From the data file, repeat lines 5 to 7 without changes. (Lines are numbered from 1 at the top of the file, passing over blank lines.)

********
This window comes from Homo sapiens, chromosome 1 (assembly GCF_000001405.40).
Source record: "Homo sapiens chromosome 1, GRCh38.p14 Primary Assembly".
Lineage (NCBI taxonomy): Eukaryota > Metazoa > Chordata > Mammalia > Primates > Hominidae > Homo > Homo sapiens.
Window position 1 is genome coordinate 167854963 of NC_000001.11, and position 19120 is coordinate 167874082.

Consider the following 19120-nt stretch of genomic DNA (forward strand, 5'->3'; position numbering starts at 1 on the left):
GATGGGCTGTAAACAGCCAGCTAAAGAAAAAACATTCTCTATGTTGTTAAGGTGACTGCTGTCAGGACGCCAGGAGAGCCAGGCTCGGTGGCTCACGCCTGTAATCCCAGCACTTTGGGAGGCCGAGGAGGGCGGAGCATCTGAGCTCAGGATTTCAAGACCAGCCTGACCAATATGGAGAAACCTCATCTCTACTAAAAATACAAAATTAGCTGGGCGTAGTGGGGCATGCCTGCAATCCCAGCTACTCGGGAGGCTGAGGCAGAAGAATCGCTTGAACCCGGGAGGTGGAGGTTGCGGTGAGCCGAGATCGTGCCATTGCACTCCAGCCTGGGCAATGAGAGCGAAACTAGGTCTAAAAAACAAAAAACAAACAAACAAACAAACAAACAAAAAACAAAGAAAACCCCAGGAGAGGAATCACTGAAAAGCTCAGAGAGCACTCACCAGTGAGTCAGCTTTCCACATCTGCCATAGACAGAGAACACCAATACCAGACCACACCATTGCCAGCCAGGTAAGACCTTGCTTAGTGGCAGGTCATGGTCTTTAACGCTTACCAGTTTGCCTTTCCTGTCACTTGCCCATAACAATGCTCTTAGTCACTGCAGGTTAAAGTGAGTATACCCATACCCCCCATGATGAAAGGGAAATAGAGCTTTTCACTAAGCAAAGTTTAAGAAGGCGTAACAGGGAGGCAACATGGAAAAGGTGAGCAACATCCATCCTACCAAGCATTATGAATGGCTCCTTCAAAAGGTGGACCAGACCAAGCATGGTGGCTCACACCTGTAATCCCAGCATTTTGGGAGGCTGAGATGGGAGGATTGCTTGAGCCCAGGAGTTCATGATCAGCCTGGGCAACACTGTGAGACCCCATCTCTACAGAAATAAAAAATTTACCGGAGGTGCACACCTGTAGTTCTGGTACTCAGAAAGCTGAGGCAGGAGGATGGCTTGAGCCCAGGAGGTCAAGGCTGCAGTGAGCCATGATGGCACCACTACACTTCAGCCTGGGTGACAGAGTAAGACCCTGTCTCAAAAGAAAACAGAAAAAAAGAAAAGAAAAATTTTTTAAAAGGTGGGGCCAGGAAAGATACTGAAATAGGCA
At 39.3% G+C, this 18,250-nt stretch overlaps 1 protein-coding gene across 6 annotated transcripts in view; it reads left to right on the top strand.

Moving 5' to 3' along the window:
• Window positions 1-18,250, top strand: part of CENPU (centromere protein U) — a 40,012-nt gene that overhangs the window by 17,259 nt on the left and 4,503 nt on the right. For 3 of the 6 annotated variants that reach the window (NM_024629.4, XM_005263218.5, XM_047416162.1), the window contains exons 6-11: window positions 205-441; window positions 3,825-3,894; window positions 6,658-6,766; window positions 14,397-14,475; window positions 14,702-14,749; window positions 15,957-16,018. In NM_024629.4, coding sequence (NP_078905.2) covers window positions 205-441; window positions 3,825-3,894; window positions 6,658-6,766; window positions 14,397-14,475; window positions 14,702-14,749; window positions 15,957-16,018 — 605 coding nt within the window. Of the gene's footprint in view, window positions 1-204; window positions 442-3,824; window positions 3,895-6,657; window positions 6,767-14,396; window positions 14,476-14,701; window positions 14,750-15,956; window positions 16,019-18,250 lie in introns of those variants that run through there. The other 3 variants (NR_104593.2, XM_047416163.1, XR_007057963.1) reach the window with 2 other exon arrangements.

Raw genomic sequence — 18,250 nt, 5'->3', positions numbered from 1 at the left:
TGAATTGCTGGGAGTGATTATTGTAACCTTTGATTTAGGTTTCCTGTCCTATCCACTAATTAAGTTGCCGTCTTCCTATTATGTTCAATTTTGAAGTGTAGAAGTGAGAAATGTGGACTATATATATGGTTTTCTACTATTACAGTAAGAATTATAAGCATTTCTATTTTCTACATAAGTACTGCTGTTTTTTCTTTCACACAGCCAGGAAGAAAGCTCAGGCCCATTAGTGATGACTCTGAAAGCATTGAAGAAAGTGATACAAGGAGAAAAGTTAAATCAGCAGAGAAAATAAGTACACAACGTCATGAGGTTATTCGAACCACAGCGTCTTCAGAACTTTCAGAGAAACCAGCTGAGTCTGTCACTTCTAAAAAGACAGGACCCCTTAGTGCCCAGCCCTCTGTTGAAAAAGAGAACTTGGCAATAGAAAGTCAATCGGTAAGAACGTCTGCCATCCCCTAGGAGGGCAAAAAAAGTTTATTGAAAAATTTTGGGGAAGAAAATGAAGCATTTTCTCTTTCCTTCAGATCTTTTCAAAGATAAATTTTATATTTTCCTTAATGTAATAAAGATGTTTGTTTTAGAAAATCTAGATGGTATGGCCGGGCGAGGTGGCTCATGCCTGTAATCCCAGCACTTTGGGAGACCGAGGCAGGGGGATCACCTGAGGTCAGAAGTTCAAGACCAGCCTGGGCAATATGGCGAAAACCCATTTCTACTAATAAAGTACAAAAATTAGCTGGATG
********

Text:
Consider the following 19120-nt stretch of genomic DNA (forward strand, 5'->3'; position numbering starts at 1 on the left):
GATGGGCTGTAAACAGCCAGCTAAAGAAAAAACATTCTCTATGTTGTTAAGGTGACTGCTGTCAGGACGCCAGGAGAGCCAGGCTCGGTGGCTCACGCCTGTAATCCCAGCACTTTGGGAGGCCGAGGAGGGCGGAGCATCTGAGCTCAGGATTTCAAGACCAGCCTGACCAATATGGAGAAACCTCATCTCTACTAAAAATACAAAATTAGCTGGGCGTAGTGGGGCATGCCTGCAATCCCAGCTACTCGGGAGGCTGAGGCAGAAGAATCGCTTGAACCCGGGAGGTGGAGGTTGCGGTGAGCCGAGATCGTGCCATTGCACTCCAGCCTGGGCAATGAGAGCGAAACTAGGTCTAAAAAACAAAAAACAAACAAACAAACAAACAAACAAAAAACAAAGAAAACCCCAGGAGAGGAATCACTGAAAAGCTCAGAGAGCACTCACCAGTGAGTCAGCTTTCCACATCTGCCATAGACAGAGAACACCAATACCAGACCACACCATTGCCAGCCAGGTAAGACCTTGCTTAGTGGCAGGTCATGGTCTTTAACGCTTACCAGTTTGCCTTTCCTGTCACTTGCCCATAACAATGCTCTTAGTCACTGCAGGTTAAAGTGAGTATACCCATACCCCCCATGATGAAAGGGAAATAGAGCTTTTCACTAAGCAAAGTTTAAGAAGGCGTAACAGGGAGGCAACATGGAAAAGGTGAGCAACATCCATCCTACCAAGCATTATGAATGGCTCCTTCAAAAGGTGGACCAGACCAAGCATGGTGGCTCACACCTGTAATCCCAGCATTTTGGGAGGCTGAGATGGGAGGATTGCTTGAGCCCAGGAGTTCATGATCAGCCTGGGCAACACTGTGAGACCCCATCTCTACAGAAATAAAAAATTTACCGGAGGTGCACACCTGTAGTTCTGGTACTCAGAAAGCTGAGGCAGGAGGATGGCTTGAGCCCAGGAGGTCAAGGCTGCAGTGAGCCATGATGGCACCACTACACTTCAGCCTGGGTGACAGAGTAAGACCCTGTCTCAAAAGAAAACAGAAAAAAAGAAAAGAAAAATTTTTTAAAAGGTGGGGCCAGGAAAGATACTGAAATAGGCA
At 39.3% G+C, this 18,250-nt stretch overlaps 1 protein-coding gene across 6 annotated transcripts in view; it reads left to right on the top strand.